SJJ:      Hello, so happy you could join me today. Can you please tell our audience your full name and where you live?

MJ:     My name is Marc Jordan, changed from Marcus Jordain, when I became an attorney. I had rather mundane reasons for changing it, but it inadvertently gave me an anonymity that turned out to be quite beneficial.  I live in San Diego, California, but I lived in Stockton for a short time and went to law school at Berkeley. 

SJJ:      Anonymity, huh? Interesting.

And how would you describe your personality?

MJ:     I try to be outgoing and of good humor, although some of my friends would describe me as introspective, pensive, and a bit buttoned up (a stuffed shirt?). I avoid taking risks as an attorney – I like an easy win.  But my latest case is anything but that. I avoid the dating scene, bars and such – as too phony and a waste of time.  However, an unusual, serendipitous event brought me the love of my life; I am besotted and blind in my passion for her.

SJJ:      I’m happy to hear you’ve found someone to share your life. I wish you many happy years.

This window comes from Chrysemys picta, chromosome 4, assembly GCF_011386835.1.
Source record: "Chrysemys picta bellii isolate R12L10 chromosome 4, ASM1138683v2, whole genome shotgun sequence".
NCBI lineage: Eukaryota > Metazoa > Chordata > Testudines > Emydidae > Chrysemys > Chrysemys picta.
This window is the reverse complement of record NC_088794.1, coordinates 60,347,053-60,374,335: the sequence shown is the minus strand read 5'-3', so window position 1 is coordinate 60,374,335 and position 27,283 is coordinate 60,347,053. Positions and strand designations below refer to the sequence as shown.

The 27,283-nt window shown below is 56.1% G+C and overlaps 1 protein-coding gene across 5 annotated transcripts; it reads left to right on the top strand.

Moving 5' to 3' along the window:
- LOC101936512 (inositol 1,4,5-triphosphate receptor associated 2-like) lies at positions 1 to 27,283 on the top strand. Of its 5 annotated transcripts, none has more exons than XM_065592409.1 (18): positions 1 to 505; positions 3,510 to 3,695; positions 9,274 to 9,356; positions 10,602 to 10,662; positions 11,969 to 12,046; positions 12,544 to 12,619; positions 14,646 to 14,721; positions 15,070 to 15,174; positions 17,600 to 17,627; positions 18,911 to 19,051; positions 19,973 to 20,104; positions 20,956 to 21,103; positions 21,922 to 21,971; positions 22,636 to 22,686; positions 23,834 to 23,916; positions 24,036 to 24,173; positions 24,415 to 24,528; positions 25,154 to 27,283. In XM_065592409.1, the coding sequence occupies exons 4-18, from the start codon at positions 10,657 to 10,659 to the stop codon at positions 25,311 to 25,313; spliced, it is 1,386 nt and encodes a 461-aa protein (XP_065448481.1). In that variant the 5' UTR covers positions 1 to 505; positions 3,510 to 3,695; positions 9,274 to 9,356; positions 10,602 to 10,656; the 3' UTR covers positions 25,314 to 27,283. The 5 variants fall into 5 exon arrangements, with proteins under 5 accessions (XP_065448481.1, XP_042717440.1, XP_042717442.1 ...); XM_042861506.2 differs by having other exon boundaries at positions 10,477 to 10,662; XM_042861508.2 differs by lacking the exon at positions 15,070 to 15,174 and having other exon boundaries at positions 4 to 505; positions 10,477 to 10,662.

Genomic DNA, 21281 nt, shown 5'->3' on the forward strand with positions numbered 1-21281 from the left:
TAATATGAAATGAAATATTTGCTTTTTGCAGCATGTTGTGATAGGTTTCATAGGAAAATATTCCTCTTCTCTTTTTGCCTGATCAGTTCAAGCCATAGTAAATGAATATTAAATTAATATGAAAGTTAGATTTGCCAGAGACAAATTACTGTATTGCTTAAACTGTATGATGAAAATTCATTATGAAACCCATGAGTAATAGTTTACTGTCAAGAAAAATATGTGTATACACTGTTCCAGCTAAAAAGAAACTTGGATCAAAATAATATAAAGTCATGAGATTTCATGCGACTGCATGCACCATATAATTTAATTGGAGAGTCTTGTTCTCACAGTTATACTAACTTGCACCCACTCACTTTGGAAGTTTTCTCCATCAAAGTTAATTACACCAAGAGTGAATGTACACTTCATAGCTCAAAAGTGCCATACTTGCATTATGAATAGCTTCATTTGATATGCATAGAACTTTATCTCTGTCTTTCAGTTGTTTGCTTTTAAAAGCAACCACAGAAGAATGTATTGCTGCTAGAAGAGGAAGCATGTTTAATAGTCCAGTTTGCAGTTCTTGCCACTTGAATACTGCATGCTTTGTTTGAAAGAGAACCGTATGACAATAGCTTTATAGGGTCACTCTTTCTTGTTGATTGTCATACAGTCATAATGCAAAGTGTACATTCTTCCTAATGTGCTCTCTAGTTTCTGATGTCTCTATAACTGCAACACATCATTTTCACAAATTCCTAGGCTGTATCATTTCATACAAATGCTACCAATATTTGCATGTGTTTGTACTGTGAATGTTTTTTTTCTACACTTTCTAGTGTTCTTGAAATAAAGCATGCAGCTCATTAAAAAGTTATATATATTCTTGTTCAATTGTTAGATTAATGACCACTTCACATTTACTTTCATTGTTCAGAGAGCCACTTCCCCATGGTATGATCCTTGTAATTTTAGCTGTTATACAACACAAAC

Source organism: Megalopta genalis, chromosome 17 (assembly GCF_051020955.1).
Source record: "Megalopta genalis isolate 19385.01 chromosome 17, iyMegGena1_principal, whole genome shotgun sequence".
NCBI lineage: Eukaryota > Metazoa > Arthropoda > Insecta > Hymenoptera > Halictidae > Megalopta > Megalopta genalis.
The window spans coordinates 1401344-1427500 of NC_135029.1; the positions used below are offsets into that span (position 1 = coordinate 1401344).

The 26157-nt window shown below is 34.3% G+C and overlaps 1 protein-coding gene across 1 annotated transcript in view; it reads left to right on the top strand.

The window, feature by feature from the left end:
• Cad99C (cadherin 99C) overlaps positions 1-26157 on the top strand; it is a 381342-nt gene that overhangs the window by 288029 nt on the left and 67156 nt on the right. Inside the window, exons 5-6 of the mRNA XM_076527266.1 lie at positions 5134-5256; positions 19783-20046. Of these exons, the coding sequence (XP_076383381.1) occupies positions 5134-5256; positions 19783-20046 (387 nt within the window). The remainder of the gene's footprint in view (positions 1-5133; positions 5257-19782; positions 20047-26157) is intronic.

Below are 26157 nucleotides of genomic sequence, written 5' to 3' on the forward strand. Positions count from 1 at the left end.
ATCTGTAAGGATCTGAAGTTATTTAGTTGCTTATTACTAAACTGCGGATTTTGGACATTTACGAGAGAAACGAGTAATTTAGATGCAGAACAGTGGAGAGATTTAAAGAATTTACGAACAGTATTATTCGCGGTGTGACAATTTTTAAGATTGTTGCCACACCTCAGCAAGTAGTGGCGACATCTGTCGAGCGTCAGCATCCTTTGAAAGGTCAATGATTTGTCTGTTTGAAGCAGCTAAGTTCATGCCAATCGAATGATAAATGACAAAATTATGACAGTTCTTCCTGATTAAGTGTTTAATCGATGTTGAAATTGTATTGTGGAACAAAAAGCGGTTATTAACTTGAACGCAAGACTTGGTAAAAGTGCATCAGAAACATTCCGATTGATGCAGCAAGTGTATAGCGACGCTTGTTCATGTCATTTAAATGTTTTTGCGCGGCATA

What was your childhood like? I like to ask this question because it gives our audience an idea of the person you are and perhaps the choice you made as an adult.

MJ:     I had the happiest childhood.  My father and I were very close, and I inherited his love of the outdoors and fitness. He was elegant and accomplished in the art of growing grapes and making wine. I adored and admired my mother who was an amazing chef, and an inspiration to me.  I lost them both to horrible tragedies when I was very young.  I was traumatized and had to grow up very fast.

SJJ:      I am so sorry you lost your parents tragically. Especially when you were very young.

Now, you stated before you are an attorney, but what kind of an attorney?

MJ:     I’m a defense attorney – a Public Defender actually. 

SJJ:      Is this something you’ve always wanted to do or do you have a dream job?